Algorithmic Opacity & Exclusion in Antitrust Law

Mark R. Patterson, Fordham University School of Law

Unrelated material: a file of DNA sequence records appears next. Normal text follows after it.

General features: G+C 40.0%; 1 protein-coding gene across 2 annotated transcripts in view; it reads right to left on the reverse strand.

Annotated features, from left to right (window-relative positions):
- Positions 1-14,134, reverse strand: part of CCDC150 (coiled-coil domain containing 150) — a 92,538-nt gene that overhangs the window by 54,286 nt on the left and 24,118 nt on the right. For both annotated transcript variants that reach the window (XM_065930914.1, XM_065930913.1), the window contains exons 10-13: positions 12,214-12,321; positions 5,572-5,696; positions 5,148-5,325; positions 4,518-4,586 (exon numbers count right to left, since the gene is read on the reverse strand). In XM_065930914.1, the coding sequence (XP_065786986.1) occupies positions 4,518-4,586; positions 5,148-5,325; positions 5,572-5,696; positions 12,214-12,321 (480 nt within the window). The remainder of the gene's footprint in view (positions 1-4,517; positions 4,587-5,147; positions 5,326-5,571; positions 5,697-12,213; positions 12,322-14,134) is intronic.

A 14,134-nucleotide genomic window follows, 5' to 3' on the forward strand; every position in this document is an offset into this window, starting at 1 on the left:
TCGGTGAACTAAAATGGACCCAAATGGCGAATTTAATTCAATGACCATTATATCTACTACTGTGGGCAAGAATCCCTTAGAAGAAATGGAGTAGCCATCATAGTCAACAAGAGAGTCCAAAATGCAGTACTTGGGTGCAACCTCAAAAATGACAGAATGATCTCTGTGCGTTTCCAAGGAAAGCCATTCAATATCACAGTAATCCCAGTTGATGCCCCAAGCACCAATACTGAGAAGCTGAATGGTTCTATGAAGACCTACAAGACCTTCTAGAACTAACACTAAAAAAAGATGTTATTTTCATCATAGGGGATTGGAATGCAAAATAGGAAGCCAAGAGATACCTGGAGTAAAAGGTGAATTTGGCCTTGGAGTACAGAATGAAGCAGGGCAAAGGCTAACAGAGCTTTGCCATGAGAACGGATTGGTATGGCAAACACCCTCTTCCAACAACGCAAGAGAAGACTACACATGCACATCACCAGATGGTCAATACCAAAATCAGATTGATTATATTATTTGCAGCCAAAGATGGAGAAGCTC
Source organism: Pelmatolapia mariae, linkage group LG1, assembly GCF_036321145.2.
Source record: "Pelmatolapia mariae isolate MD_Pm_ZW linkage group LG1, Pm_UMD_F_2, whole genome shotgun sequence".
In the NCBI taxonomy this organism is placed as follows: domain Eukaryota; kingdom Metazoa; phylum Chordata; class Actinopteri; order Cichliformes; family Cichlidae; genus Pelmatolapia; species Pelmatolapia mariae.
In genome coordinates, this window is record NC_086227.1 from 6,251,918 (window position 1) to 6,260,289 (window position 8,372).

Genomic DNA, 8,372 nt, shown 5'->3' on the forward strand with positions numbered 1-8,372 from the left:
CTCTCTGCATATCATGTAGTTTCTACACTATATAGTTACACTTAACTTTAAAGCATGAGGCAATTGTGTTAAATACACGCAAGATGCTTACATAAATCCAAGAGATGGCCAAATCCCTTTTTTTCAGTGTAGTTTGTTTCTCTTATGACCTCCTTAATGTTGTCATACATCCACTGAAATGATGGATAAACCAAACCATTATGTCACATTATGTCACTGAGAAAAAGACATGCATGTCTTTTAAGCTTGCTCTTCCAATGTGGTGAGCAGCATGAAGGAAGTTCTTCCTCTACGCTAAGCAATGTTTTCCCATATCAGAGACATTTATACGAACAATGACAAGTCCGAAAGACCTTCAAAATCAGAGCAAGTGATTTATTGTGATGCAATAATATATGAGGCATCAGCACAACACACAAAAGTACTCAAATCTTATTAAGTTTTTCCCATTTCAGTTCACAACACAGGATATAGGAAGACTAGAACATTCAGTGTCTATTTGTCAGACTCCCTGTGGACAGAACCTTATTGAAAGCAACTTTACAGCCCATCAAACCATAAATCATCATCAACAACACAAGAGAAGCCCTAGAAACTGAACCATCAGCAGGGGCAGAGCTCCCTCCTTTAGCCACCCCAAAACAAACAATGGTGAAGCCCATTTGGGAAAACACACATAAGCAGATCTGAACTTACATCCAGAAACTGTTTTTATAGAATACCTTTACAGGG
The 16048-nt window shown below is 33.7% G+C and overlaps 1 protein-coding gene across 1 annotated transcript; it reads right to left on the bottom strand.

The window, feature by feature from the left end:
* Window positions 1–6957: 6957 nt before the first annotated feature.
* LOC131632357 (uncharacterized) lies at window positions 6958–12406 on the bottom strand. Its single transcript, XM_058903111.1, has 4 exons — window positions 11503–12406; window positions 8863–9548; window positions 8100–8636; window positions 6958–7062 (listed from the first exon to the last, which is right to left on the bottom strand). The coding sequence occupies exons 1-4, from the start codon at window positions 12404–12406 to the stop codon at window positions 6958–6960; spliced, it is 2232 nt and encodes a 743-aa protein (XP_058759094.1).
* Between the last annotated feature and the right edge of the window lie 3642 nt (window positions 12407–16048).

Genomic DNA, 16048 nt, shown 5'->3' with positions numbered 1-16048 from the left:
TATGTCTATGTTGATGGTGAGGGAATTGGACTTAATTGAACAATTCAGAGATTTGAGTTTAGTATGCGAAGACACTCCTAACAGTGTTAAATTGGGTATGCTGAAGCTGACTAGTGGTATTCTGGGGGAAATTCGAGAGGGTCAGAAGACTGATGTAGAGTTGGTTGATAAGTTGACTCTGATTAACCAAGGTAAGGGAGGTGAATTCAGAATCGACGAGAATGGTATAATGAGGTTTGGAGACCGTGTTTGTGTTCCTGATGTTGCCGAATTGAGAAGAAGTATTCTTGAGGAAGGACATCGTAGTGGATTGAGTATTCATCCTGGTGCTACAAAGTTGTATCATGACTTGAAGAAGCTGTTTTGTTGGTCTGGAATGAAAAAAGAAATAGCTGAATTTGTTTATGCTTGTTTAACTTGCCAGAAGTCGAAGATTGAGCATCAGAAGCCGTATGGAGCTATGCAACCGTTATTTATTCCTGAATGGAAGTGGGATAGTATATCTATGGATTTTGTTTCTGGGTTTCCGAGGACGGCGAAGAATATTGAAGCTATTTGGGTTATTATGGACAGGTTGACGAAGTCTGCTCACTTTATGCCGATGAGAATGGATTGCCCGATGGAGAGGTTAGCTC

Traditionally evidence of exclusion was available to those injured by it. If a dominant firm refused to deal with a competitor, perhaps denying an important input, or priced predatorily, there was no difficulty in presenting evidence of the conduct at issue. As means of exclusion became subtler, such as with rebate structures, the conduct was less public, but still evidence was typically available. Rebate terms were often incorporated in contracts, for example, and copies could be obtained from customers. Exclusion by online platforms is very different. When a competitor is injured by, say, a disadvantageous position in search results, the cause is often an algorithm whose function is entirely internal to the dominant firm. In such instances, a private plaintiff may not have access to evidence that would allow it to allege satisfactorily, let alone prove, a violation. This brief note sets out the difficulty this issue poses for competition law.